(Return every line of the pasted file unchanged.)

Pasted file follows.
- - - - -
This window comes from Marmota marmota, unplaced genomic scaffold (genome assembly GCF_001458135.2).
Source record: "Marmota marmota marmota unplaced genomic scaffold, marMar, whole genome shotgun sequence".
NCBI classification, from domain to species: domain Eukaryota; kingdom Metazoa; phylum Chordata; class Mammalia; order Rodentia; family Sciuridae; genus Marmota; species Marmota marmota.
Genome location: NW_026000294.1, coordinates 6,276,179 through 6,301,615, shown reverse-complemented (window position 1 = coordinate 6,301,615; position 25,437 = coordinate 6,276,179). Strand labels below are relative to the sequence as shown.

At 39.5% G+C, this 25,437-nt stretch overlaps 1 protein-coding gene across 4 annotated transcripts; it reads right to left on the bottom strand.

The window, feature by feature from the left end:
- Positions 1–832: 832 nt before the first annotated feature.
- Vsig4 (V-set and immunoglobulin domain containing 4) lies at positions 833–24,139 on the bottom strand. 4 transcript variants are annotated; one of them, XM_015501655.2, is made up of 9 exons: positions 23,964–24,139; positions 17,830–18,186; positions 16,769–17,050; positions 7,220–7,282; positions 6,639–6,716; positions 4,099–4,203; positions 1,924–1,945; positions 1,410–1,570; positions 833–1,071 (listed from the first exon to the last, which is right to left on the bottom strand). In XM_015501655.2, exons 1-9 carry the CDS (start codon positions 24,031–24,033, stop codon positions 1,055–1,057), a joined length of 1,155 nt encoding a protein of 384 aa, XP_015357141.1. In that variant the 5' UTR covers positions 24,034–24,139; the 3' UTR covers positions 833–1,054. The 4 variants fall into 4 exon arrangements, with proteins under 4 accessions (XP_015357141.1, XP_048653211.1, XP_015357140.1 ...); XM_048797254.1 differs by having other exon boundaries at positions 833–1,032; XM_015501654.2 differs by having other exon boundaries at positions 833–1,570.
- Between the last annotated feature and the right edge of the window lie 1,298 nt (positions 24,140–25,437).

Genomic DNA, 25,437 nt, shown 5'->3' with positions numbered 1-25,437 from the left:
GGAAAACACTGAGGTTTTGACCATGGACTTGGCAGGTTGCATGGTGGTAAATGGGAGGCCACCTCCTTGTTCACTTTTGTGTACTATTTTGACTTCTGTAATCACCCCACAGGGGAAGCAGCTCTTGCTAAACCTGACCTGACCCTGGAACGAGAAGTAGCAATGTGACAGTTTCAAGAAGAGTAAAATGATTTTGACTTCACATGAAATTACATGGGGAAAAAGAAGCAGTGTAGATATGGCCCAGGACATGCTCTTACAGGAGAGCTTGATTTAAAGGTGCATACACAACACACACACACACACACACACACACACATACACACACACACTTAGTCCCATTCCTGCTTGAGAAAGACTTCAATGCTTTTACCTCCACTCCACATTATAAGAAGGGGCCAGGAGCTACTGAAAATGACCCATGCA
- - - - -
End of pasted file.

This window comes from Marmota marmota, unplaced genomic scaffold (genome assembly GCF_001458135.2).
Source record: "Marmota marmota marmota unplaced genomic scaffold, marMar, whole genome shotgun sequence".
NCBI classification, from domain to species: domain Eukaryota; kingdom Metazoa; phylum Chordata; class Mammalia; order Rodentia; family Sciuridae; genus Marmota; species Marmota marmota.
Genome location: NW_026000294.1, coordinates 6,276,179 through 6,301,615, shown reverse-complemented (window position 1 = coordinate 6,301,615; position 25,437 = coordinate 6,276,179). Strand labels below are relative to the sequence as shown.

At 39.5% G+C, this 25,437-nt stretch overlaps 1 protein-coding gene across 4 annotated transcripts; it reads right to left on the bottom strand.

The window, feature by feature from the left end:
- Positions 1–832: 832 nt before the first annotated feature.
- Vsig4 (V-set and immunoglobulin domain containing 4) lies at positions 833–24,139 on the bottom strand. 4 transcript variants are annotated; one of them, XM_015501655.2, is made up of 9 exons: positions 23,964–24,139; positions 17,830–18,186; positions 16,769–17,050; positions 7,220–7,282; positions 6,639–6,716; positions 4,099–4,203; positions 1,924–1,945; positions 1,410–1,570; positions 833–1,071 (listed from the first exon to the last, which is right to left on the bottom strand). In XM_015501655.2, exons 1-9 carry the CDS (start codon positions 24,031–24,033, stop codon positions 1,055–1,057), a joined length of 1,155 nt encoding a protein of 384 aa, XP_015357141.1. In that variant the 5' UTR covers positions 24,034–24,139; the 3' UTR covers positions 833–1,054. The 4 variants fall into 4 exon arrangements, with proteins under 4 accessions (XP_015357141.1, XP_048653211.1, XP_015357140.1 ...); XM_048797254.1 differs by having other exon boundaries at positions 833–1,032; XM_015501654.2 differs by having other exon boundaries at positions 833–1,570.
- Between the last annotated feature and the right edge of the window lie 1,298 nt (positions 24,140–25,437).

Genomic DNA, 25,437 nt, shown 5'->3' with positions numbered 1-25,437 from the left:
GGAAAACACTGAGGTTTTGACCATGGACTTGGCAGGTTGCATGGTGGTAAATGGGAGGCCACCTCCTTGTTCACTTTTGTGTACTATTTTGACTTCTGTAATCACCCCACAGGGGAAGCAGCTCTTGCTAAACCTGACCTGACCCTGGAACGAGAAGTAGCAATGTGACAGTTTCAAGAAGAGTAAAATGATTTTGACTTCACATGAAATTACATGGGGAAAAAGAAGCAGTGTAGATATGGCCCAGGACATGCTCTTACAGGAGAGCTTGATTTAAAGGTGCATACACAACACACACACACACACACACACACACACATACACACACACACTTAGTCCCATTCCTGCTTGAGAAAGACTTCAATGCTTTTACCTCCACTCCACATTATAAGAAGGGGCCAGGAGCTACTGAAAATGACCCATGCA